Oh, I get it. This is a highly political play that is uber-contemporary, steeped in the moment, a metaphor for Jeremy Corbyn losing his shadow cabinet. The devil is clearly Tony Blair and the woman who spurns him can be none other than Angela Eagle. Or Maria Eagle. Or Lucy Powell. Or Harriet Harman. Or maybe a composite of all those ladies representing the evil feminine hand of poor old Jezz’s destruction. Or self-destruction. Or something.
No? Well, you’re probably right. N16 Theatre hosts A Mountview Post Graduate Directors Season show which would have been in development long before the Labour Party leadership debacle so it’s probably nothing to do with it after all. Which means therefore that Peter Schlemiel, “Adelbert von Chamisso’s classic 19th century novella, itself based on a popular German folk tale” is just an exceedingly silly story about a man (spoiler alert) who loses his shadow. Or actually sells his shadow. That’s it really. Though divesting oneself of one’s shadow apparently attracts the world’s opprobrium not to mention that you look just plain stupid without it. Apparently. Because everyone notices. Apparently. So how on earth can you bring such a silly yarn – and just because the words “German”, “dark”, “folk tale” and “classic” appear in the publicity doesn’t preclude it from being silly – to a satisfactory conclusion? Easy. It’s a gothically dark Germanic folk tale. So let’s dragoon Faust into it. Having sold his shadow to someone who turns out to be Lucifer, that same Lucifer, would you believe it, tries to sell it back to him. “Ah!”, I hear you cry. “The shadow is a metaphor for his soul”. No such luck. Lucifer tries to exchange Peter’s shadow for his soul. Why on earth couldn’t he just have bought Peter’s soul in the first place? Why couldn’t Peter nip down to Shadow Mart and buy a new one? Why couldn’t N16 Theatre just put on Doctor Faustus? These are the kind FAQs that tug at the brain throughout the show – particularly in its frequent, elongated, voice-over- enhanced, exposition sequences – or boring bits to give them their technical name.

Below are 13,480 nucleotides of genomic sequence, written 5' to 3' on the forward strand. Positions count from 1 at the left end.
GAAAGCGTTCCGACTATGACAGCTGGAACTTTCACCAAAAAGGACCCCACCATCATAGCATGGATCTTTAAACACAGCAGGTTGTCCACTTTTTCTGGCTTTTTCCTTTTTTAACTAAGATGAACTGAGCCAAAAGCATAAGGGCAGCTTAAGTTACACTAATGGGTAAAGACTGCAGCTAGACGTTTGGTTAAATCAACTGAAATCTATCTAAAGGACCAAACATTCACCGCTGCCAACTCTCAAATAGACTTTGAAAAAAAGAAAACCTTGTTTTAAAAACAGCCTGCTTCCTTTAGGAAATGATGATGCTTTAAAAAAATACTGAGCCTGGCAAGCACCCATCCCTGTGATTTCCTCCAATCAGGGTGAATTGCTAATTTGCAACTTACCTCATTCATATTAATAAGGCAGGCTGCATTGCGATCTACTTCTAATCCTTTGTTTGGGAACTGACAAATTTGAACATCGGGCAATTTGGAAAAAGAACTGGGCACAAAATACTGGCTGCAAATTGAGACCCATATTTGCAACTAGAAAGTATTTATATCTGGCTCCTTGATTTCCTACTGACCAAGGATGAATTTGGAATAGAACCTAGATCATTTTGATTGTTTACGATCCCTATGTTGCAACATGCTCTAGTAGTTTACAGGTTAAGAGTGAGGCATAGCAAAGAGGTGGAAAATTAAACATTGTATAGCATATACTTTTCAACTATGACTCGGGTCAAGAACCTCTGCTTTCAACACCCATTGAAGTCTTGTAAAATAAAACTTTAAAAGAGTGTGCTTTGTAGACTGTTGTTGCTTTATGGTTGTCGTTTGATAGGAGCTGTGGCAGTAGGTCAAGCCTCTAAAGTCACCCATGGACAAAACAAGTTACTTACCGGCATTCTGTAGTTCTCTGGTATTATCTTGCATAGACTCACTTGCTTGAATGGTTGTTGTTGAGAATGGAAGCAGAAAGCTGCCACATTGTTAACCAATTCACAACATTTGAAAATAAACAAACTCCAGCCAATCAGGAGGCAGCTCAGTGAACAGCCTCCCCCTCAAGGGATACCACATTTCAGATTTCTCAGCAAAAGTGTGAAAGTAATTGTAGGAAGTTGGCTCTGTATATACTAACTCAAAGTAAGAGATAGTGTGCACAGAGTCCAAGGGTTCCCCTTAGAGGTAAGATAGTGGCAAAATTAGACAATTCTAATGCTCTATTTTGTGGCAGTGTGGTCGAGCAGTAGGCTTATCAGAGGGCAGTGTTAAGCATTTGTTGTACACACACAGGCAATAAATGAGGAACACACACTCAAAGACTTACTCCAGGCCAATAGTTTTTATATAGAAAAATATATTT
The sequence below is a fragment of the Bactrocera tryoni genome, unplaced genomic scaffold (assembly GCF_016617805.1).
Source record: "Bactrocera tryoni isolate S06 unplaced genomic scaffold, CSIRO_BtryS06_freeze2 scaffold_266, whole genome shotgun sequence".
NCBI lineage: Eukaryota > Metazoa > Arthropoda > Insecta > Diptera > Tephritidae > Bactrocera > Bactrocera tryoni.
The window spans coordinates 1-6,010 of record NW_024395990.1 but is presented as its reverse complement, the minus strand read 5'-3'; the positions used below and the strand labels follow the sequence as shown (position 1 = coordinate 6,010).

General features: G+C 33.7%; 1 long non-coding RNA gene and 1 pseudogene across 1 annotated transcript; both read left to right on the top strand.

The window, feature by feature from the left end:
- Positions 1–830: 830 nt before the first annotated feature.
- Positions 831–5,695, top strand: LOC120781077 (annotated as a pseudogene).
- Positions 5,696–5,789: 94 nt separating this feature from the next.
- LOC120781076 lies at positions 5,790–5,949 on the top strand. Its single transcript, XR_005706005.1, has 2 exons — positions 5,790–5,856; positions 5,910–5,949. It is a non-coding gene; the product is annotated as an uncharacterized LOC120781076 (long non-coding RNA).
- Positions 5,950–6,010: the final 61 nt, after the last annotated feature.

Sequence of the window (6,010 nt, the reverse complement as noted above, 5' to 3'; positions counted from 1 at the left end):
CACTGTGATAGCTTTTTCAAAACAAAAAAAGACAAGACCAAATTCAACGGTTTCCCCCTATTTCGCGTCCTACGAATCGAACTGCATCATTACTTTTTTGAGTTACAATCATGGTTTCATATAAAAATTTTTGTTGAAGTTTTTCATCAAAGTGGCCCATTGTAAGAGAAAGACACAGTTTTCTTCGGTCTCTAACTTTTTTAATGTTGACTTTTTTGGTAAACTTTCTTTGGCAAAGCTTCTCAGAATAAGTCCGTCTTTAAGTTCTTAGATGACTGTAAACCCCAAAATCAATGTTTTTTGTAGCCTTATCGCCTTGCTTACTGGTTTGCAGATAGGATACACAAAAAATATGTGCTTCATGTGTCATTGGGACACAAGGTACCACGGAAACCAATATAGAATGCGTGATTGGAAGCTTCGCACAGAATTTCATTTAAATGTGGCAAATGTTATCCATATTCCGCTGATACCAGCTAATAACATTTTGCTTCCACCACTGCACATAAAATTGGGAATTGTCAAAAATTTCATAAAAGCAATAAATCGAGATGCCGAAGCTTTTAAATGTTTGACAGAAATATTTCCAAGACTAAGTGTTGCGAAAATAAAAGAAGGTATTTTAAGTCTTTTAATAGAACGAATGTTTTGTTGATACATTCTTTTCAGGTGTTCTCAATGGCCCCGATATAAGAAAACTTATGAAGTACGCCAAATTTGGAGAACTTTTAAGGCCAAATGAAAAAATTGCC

Matthew Bosley’s adaptation is far too reliant on the voice-over which becomes increasingly irritating as the play moves from full-scale umbra into the Twilight Zone. He might do well to have a look at one or two of the plays of that pre-Germanic folk tale dramatist Shakespeare and note his use of the monologue and the aside. Shakespeare (and others, of course) employed these devices because the tape recorder had not been invented. But just because it’s been invented doesn’t mean to say it has to be used so prodigally – unless of course you’re doing an advert for shadowless Bratwurst.
Bosley also directs which seems to give licence for all manner of drama school devices to be arbitrarily bolted-on to evidently satisfy the need for dramaturgical range and invention and it’s a significant clue that there is not enough script to go round. Chief amongst these is the meta theatre sequence where this cast of luvvies (whose authenticity I can vouch for as I heard them in the foyer pre-show) imitate a bunch of pretend-luvvies. There is no more hideous sight as off-stage luvvies mimicking on-stage luvvies and the mwah-mwah-count would have Tom Conti desperately trying to hide from his own shadow.